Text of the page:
2. Put the dough on to a very lightly floured surface and knead for 8-10 mins until it feels smooth and elastic, only adding the minimum of extra flour if necessary to prevent the dough sticking. Place the ball of dough on a lightly floured work surface. Cover with an upturned, clean, large glass bowl and leave for 45 mins-1 hr or until doubled in size and feels light and springy. Timing will depend on the warmth of the room.
  3. Knock back the dough by lightly kneading just 3-4 times. You only want to knock out any large air bubbles, so too much handling now will lose the dough’s lightness. Shape into a ball. Cover with the glass bowl and leave for 15 mins.
  4. Now shape to make a tin loaf Grease a 1.2-litre capacity loaf tin (about 23 x 13 x 5.5cm) and line the base with baking parchment. Using your knuckles, flatten the dough into a rectangle about 25 x 19cm. Fold both shorter ends into the centre like an envelope, make a ¼ turn, then flatten again into the same size and roll up very tightly, starting from one of the short ends. Roll the top of the dough in extra seeds and place in the tin with the join underneath, pressing the seeds gently into the dough. Cover with a clean tea towel. Leave for 40-45 mins, or until risen about 5cm above the top of the tin.
  5. Put a roasting tin in the bottom of the oven 20 mins before ready to bake and heat oven to 230C/210C fan/gas 8. Put the risen bread in the oven, carefully pour about 250ml cold water into the roasting tin (this will hiss and create a burst of steam to give you a crisp crust), then lower the heat to 220C/200C fan/gas 7. Bake for about 30 mins or until golden, covering with foil for the last 5 mins if starting to brown too quickly. Leave in the tin for 2-3 mins, then remove and cool on a wire rack. If you tap the underneath of the baked loaf if should be firm and sound hollow.

 

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Original recipe link: bbcgoodfood

https://www.bbcgoodfood.com/recipes/1582639/brown-loaf

 

 

 

Welsh Cakes

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 Ingredients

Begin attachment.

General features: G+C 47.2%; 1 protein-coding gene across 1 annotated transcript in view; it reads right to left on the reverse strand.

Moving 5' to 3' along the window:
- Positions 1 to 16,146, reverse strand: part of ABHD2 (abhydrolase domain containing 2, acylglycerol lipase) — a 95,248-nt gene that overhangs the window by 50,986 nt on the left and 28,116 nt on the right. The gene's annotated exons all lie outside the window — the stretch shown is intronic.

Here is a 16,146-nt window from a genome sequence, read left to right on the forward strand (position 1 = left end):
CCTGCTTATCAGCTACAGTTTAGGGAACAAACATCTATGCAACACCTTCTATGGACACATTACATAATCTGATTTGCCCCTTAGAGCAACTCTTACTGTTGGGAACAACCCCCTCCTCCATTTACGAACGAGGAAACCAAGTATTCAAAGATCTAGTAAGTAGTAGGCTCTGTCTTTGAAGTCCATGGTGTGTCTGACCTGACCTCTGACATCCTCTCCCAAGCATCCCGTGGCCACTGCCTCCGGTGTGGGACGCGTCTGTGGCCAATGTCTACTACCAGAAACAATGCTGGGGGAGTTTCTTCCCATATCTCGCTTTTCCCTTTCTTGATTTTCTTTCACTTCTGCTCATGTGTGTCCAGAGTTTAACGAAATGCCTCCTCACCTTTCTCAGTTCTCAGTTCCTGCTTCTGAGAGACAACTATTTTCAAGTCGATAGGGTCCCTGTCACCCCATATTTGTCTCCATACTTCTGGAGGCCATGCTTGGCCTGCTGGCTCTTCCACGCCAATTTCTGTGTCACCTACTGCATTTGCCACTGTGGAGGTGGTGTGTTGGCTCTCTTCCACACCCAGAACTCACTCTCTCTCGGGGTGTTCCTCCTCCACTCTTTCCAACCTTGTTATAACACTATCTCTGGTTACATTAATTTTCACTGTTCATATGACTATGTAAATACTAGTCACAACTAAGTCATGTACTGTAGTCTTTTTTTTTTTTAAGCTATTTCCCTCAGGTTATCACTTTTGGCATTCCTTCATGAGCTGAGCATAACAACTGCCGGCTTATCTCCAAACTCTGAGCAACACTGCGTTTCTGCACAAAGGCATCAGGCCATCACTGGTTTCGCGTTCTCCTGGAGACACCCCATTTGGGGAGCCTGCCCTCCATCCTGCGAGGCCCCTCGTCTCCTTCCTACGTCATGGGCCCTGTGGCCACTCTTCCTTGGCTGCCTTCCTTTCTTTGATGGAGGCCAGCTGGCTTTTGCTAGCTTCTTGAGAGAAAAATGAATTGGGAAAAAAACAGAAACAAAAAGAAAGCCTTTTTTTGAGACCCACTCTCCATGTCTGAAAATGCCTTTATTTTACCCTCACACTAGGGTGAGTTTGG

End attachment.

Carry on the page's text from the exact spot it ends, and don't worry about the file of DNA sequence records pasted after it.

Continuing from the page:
• 225g of self-raising flour (aldi) , or 225g plain flour and 1 tsp baking powder
  • 1 pinch of salt
  • 100g of butter (block of salted kerrygold butter), or margarine, plus extra for cooking
  • 50g of caster sugar (silverspoon) , plus extra for sprinkling
  • 50g of greek currants (bellbake lidl)
  • egg, beaten  ( asda 6 pack of free range eggs)  with 3 tbsp milk (full fat) 

 

Method

1.Mix the flour and salt together in a large bowl and rub in the margarine or butter. Add the sugar and currants and stir well

2 Pour the egg mixture in and mix until you have a stiff dough
3 Roll the dough out on a lightly floured board until 5mm (1/4 inch) thickness and stamp out rounds with a pastry/biscuit cutter
4.Heat the griddle over a medium heat until hot and grease with a little butter – the baking griddle should be well-greased, and then heated until a little water sprinkled on the surface skips about in balls, evaporating. A heavy cast iron frying pan makes a good substitute. Cook the cakes for about 3 to 4 minutes each side, until they are golden brown and have risen slightly
5 Serve immediately sprinkled with a little extra caster sugar
Notes for next time: roll thinner and cook on a low heat!

Chewy Ginger Molasses (Treacle) Cookies

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These Chewy Ginger Molasses Cookies are easy to make, super-soft and chewy, and irresistibly delicious.

Ingredients:

  • 171g butter, softened to room temperature (not melted*)
  • 100g granulated (white) sugar
  • 100g packed light brown sugar
  • ½ cup Lyles black treacle
  • 1 egg
  • 264g plain flour
  • 1/2 tbs ground ginger
  • 2 tsp bicarbonate of soda
  • 1 tsp ground cinnamon
  • 1/2 tsp ground cloves

Method:

  1. In a medium bowl, whisk together flour, soda, cinnamon, cloves, ginger and salt. Set aside.
  2. Using a separate mixing bowl, either with a stand mixer or a hand mixer, cream together the softened butter and sugars on medium-high speed until the mixture is light and fluffy and a pale yellow color, about 2 minutes, scraping down the sides occasionally as needed. Mix in the eggs (one at a time) and molasses, and beat on medium-low speed until each is combined. Gradually add in the dry ingredient mixture and beat until it is evenly incorporated.
  3. Transfer the dough to an airtight container and refrigerate for at least 2 hours, or until the dough is completely chilled.
  4. Preheat oven to 350°F.  Line a baking sheet with parchment paper; set aside.
  5. Roll the dough into small balls, about 1-inch in diameter. Fill a separate small bowl with sugar, and roll each ball in the sugar until it is completely coated. Place dough balls on the prepared baking sheet.
  6. Bake for about 8-10 minutes, until the cookies begin to slightly crack on top.  (They will crack more while cooling.)  Remove from the oven and let cool for 4-5 minutes. Then transfer the cookies to wire racks to cool completely.
  7. Serve warm and enjoy, or store in a sealed container for up to 4 days.  Or freeze for up to 3 months.

Note: recipe also works with all white sugar if you don’t have any brown sugar

Recipe taken from

https://www.gimmesomeoven.com/chewy-ginger-molasses-cookies/comment-page-11/#comment-1582556